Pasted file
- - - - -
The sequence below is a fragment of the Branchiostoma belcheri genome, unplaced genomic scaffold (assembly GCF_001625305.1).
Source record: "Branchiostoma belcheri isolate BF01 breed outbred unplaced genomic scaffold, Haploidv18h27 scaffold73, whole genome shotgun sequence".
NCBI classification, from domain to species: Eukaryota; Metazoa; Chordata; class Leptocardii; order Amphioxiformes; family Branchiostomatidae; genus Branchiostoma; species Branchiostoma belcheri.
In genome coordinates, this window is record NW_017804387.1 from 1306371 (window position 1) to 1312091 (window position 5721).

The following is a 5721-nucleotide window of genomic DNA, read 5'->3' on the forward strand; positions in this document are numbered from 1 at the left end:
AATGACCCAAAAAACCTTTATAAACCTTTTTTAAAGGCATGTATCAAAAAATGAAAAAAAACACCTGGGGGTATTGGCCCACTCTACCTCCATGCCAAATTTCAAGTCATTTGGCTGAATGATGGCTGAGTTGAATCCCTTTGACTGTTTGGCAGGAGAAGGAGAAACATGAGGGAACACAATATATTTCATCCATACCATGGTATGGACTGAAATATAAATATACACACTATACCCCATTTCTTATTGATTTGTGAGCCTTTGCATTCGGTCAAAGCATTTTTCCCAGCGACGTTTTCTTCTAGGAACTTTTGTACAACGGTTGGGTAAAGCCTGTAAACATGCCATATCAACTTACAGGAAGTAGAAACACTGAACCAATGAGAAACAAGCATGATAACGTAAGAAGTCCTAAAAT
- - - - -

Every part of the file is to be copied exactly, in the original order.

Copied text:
The sequence below is a fragment of the Branchiostoma belcheri genome, unplaced genomic scaffold (assembly GCF_001625305.1).
Source record: "Branchiostoma belcheri isolate BF01 breed outbred unplaced genomic scaffold, Haploidv18h27 scaffold73, whole genome shotgun sequence".
NCBI classification, from domain to species: Eukaryota; Metazoa; Chordata; class Leptocardii; order Amphioxiformes; family Branchiostomatidae; genus Branchiostoma; species Branchiostoma belcheri.
In genome coordinates, this window is record NW_017804387.1 from 1306371 (window position 1) to 1312091 (window position 5721).

The following is a 5721-nucleotide window of genomic DNA, read 5'->3' on the forward strand; positions in this document are numbered from 1 at the left end:
AATGACCCAAAAAACCTTTATAAACCTTTTTTAAAGGCATGTATCAAAAAATGAAAAAAAACACCTGGGGGTATTGGCCCACTCTACCTCCATGCCAAATTTCAAGTCATTTGGCTGAATGATGGCTGAGTTGAATCCCTTTGACTGTTTGGCAGGAGAAGGAGAAACATGAGGGAACACAATATATTTCATCCATACCATGGTATGGACTGAAATATAAATATACACACTATACCCCATTTCTTATTGATTTGTGAGCCTTTGCATTCGGTCAAAGCATTTTTCCCAGCGACGTTTTCTTCTAGGAACTTTTGTACAACGGTTGGGTAAAGCCTGTAAACATGCCATATCAACTTACAGGAAGTAGAAACACTGAACCAATGAGAAACAAGCATGATAACGTAAGAAGTCCTAAAAT